Irrespective of whether the new employment relationship has been created by the Representative, or the Employment Relations Authority, we need to consider the role of the rooster: Section 236 of the Employment Relations Act 2000.


Section 236 of the Employment Relations Act 2000 provides that the employee or employer may choose “any other person” to represent them with respect to their employment relationship, or any action at the Employment Relations Authority or the Employment Court.

Section 236 opens the market of employment law representation to anyone. Subsequently, this clause has oversaturated the market with unqualified, unregistered, and inexperienced representatives. The market is now such that an employee will usually always find an advocate who is prepared to pursue their claim.


The result of this is that many employees are provided with bad legal advice and insufficient legal evaluation with respect to their options, and employers are therefore often faced with frivolous and vexatious personal grievances. Unfortunately, it is often more cost effective for an employer to settle a baseless personal grievance than defend it; a reality that many unethical representatives rely on. This process is made easier by the “No Win, No Fee” structure, which allows an employee to pursue their claims to mediation without any financial risk.


This problem is not only prevalent in employee representation. For employers, bad legal advice can cause significant barriers in resolving the employment relationship problem, often resulting in significantly higher costs and greater risks at the Employment Relations Authority.


It is important to remember that these representatives have not had to undertake comprehensive studies on ethics, nor have they been required to prove that they are fit and proper people in the eyes of the law. They have not been required to prove their ability to understand basic legal principles, and there is no ongoing obligation of professional development. In short, there is no obligation under the Employment Relations Act 2000 to provide good legal advice.


Unlike lawyers, there is little consequence for unethical and unqualified representatives who continue to flood the market with poor legal advice. In comparison, if the law society finds a lawyer has acted unsatisfactorily, the law society has the ability to censure or reprimand the lawyer, as well as the ability to order an apology, compensation for actual loss, rectification of the error, a reduction in legal fees, a fine of up to $15,000, and reimbursement of the complainants expenses in making the complaint. For serious complaints, the lawyer risks being struck off the roll of barristers and solicitors.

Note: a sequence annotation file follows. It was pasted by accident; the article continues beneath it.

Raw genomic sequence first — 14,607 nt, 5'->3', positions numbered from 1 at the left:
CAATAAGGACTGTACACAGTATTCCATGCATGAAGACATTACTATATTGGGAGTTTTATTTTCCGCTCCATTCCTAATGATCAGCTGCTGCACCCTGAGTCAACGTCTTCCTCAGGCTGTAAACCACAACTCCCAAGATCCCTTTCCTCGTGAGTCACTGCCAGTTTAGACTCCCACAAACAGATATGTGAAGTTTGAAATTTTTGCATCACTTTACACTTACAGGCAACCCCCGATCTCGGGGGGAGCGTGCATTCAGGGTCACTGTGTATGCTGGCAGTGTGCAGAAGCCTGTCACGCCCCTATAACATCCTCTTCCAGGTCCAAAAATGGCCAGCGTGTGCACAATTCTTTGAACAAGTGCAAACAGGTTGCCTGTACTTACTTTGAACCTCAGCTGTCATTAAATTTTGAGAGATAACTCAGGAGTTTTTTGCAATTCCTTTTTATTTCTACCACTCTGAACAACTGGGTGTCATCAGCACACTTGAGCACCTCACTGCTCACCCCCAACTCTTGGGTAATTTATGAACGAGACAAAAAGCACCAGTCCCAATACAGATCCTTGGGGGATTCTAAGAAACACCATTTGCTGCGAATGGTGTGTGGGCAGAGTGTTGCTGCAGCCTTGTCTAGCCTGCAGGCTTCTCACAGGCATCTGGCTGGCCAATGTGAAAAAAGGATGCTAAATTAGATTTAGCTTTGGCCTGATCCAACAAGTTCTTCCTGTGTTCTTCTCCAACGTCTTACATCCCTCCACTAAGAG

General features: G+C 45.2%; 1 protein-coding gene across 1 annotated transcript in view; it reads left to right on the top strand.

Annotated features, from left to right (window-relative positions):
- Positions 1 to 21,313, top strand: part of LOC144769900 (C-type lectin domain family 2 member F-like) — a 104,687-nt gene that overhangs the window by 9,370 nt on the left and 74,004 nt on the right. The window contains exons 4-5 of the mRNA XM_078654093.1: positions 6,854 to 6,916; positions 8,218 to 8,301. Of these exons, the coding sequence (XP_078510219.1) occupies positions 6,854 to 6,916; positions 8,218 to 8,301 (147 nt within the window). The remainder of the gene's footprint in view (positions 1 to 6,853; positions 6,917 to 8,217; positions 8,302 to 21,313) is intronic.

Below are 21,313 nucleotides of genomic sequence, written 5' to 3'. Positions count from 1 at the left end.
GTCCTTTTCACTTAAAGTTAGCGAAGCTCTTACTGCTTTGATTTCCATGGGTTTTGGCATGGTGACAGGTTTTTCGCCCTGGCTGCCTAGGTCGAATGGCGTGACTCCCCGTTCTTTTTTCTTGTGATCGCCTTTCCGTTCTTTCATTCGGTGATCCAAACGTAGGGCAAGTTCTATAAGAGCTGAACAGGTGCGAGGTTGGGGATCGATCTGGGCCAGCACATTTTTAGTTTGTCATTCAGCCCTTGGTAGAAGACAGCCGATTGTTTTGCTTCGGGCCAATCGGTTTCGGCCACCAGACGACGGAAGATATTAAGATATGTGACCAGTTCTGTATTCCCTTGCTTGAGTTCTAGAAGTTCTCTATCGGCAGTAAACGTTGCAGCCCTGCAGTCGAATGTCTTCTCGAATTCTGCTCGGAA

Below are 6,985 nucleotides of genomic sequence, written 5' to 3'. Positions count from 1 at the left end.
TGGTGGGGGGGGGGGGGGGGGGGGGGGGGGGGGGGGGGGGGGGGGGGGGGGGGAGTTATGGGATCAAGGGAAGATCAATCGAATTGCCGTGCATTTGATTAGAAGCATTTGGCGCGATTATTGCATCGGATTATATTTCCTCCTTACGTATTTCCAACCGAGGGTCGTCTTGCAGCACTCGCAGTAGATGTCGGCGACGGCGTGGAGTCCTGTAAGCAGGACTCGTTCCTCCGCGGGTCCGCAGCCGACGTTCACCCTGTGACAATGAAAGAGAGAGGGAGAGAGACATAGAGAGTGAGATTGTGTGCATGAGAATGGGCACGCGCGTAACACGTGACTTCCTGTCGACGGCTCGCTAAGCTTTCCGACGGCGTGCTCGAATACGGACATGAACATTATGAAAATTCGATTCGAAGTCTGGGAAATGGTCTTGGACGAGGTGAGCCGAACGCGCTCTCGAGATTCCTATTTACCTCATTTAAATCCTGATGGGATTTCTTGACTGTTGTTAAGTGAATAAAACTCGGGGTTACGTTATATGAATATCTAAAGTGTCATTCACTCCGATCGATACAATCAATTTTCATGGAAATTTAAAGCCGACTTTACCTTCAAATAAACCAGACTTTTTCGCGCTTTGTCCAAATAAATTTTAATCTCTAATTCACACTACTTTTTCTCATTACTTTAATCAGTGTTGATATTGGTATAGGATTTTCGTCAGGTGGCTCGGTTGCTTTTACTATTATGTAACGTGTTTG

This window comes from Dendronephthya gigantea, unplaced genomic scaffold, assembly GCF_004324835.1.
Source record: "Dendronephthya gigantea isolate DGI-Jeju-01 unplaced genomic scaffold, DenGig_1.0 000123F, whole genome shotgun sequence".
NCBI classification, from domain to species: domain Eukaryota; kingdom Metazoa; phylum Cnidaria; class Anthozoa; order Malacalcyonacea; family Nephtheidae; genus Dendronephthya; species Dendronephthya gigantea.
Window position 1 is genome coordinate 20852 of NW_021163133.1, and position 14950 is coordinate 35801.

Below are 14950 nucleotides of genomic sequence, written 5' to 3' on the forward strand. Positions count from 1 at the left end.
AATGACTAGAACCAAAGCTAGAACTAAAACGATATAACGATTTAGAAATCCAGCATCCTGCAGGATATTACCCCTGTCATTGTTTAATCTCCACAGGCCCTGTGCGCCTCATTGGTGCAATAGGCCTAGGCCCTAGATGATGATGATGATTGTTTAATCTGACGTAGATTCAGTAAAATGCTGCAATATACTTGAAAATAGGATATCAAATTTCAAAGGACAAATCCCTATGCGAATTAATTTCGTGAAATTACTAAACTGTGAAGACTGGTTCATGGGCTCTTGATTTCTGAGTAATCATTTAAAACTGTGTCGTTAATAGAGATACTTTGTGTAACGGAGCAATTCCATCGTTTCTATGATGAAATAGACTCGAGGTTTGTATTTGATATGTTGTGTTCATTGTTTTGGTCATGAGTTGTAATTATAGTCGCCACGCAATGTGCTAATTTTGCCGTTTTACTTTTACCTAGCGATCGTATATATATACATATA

Therefore, while Employment Representatives and the Employment Relations Authority may have contributed to the new employment relationship, it is the Employment Relations Act 2000 which allowed this situation to occur: doing so under an umbrella of promoting access to justice.


This system does not provide justice to anyone. It has created an unregulated market, whereby employees have no guarantee over the quality of advice they are receiving. Unfortunately, the current situation is that it is mostly unqualified advocates who provide “No Win, No Fee” solutions; meaning that premium legal advice is still only available to those who can afford it.


The employee cannot be blamed for raising a frivolous or vexatious personal grievance, in circumstances where they have been encouraged to do so by their representative.


The employer cannot be blamed for involving legal representation into the employment relationship. It is a reaction to the oversaturation of unqualified employee representation, and a need to mitigate the real financial risks of defending a baseless personal grievance.


It is the system that has allowed this to occur. It is the system that needs to change.


Conclusion: Where to from here?


Setting analogies aside, we are now faced with the problem.


Remember how I said that “access to justice” is a buzzword? This is not limited to Employment Representatives. While I believe that the Employment Relations Act 2000 did intend on improving access to justice, it aimed to do so without disrupting lawyers and their structures and processes.


The Employment Relations Act only opened the floodgates to more options for representation. Access to justice does not mean promoting a system whereby the financially disadvantaged can only realistically receive advice from unqualified, inexperienced, and unregistered representatives. It does not mean promoting a system whereby small employers are overburdened with baseless claims.


It does not mean promoting inequality.


It means driving real change.


If parliament genuinely wants to promote access to justice, it must focus on improving the legal aid systems so that they are truly accessible in employment law matters. It must focus on regulating and controlling fees in the employment law field. It must create a requirement for employment law representatives to be licenced: like Immigration Advisors are.


On an industry level, we need to take accountability: remove ourselves from the employment relationship, and work as a collective group to provide employees and employers with the tools they need to effectively manage the employment relationship themselves. Knowledge is not ours to keep. Start writing informative blog posts. Create booklets for distribution. Provide open-source templates and documents. This can all be done without affecting the bottom line: there will always be a demand for quality representation.


Things need to change.